by Phillip Manning ~ July 19th, 2013
Full audio: 20130719BigWildRide
Unlike the world’s best-known cycling event, the Tour de France, the Big Wild Ride is not a race. It is an unsupported endurance challenge called a “randonée,” (ran-don-NAY), a French word that means “rambling journey.” Kevin Turinsky is the founder of Alaska Randonneurs, the group that organizes the event. He describes the route the cyclists will take when the race begins at 11:59 on Sunday night.
“They’ll be departing the shores of Prince William Sound from Valdez on a 1200 kilometer journey, that’s about 750 miles, from Valdez, up through Fairbanks, and down into Anchorage. It finishes at Ship Creek. We’ve set up three overnight checkpoints, we call them controls, one in Delta Junction, one in Healy, and one in Talkeetna. If riders do want to catch a few hours of sleep or have a few repairs they want to do on their bike, we’ve set that up.”
Cyclists will have less than four days to complete the daunting course.
Since it began in 2011, Turinsky says the Big Wild Ride has drawn participants from around the world.
“We have riders from Canada, all across the United States, from Japan, from Germany, New Zealand. In the past we’ve had riders from South Korea, Sweden, Denmark, the Netherlands, the UK, so it’s a very international group of people coming up to ride this.”
All but one of the cyclists are from outside of Alaska, and will be briefed regarding wildlife such as moose, bear, and caribou. Turinsky has been fielding questions from riders who are concerned about attacks from a much smaller animal, however.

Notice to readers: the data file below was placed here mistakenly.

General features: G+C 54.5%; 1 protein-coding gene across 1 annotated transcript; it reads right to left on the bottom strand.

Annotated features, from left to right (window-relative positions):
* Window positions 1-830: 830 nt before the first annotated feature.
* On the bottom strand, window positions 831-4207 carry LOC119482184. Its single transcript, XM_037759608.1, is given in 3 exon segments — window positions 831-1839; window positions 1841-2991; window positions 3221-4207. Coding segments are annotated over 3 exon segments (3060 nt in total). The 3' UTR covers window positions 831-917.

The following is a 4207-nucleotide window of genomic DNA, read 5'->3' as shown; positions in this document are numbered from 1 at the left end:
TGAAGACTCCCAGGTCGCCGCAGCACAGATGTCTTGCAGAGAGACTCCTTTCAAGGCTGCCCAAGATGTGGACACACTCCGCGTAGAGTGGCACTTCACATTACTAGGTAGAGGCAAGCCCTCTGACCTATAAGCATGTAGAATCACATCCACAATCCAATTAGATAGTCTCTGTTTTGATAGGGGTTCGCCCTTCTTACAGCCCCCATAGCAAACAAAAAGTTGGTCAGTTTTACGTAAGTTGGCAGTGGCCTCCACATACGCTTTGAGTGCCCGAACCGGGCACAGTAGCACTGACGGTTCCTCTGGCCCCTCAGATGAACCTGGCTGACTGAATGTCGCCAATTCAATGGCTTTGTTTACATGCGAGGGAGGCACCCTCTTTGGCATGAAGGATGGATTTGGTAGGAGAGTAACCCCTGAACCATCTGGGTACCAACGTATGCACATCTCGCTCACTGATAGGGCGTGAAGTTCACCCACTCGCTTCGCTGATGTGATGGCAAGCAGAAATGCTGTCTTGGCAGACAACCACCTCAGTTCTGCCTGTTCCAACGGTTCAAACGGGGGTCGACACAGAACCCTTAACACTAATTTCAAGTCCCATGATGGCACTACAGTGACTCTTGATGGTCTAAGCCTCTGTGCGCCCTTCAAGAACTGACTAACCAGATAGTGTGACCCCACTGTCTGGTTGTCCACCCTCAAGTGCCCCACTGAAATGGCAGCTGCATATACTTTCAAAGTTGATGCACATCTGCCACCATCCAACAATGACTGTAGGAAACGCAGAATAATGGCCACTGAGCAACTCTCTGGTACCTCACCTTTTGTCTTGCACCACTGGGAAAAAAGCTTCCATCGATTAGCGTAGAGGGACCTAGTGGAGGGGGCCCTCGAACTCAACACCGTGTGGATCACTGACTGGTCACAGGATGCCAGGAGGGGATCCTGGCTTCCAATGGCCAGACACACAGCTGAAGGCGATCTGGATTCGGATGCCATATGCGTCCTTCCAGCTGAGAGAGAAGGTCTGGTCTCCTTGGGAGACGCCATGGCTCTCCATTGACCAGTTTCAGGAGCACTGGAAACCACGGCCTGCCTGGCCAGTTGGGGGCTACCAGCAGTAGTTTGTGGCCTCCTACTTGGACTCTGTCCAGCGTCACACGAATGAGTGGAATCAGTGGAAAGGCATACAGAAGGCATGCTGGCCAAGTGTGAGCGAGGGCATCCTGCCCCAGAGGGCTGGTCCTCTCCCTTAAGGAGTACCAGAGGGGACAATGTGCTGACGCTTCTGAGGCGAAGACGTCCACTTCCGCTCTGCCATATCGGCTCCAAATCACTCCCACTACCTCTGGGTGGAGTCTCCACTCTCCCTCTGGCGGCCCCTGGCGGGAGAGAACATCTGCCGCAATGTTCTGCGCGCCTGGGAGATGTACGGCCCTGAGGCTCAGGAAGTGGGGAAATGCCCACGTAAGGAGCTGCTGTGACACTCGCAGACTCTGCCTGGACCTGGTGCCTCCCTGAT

“There’s a lot of nervousness, a lot of anxiety, at this point with the riders. I’m getting emails every day asking specifically what kind of mosquito repellent they need to use. I think they’re more concerned about our canary-sized bugs than the moose and bear.”
While the Big Wild ride is the longest and most challenging of Alaska Randonneurs’ events, it is far from the only one they put on.
“We put on anywhere between twenty and twenty-five rides each summer all across the state, from as far south as Homer to as far north as Delta Junction–the Denali Highway, Talkeetna. Our rides are typically 100 to 600 kilometers in length. They are all timed events, so they can be very challenging. They’re extraordinarily scenic and interesting courses. They’re a lot of fun to ride.”
The Big Wild Ride lasts through Thursday, when the fifty cyclists will have until 6:49 pm to reach the finish line in Anchorage after covering over 750 miles of Alaska highways. In order to finish, Turinsky says that riders will need determination, self-sufficiency, and camaraderie.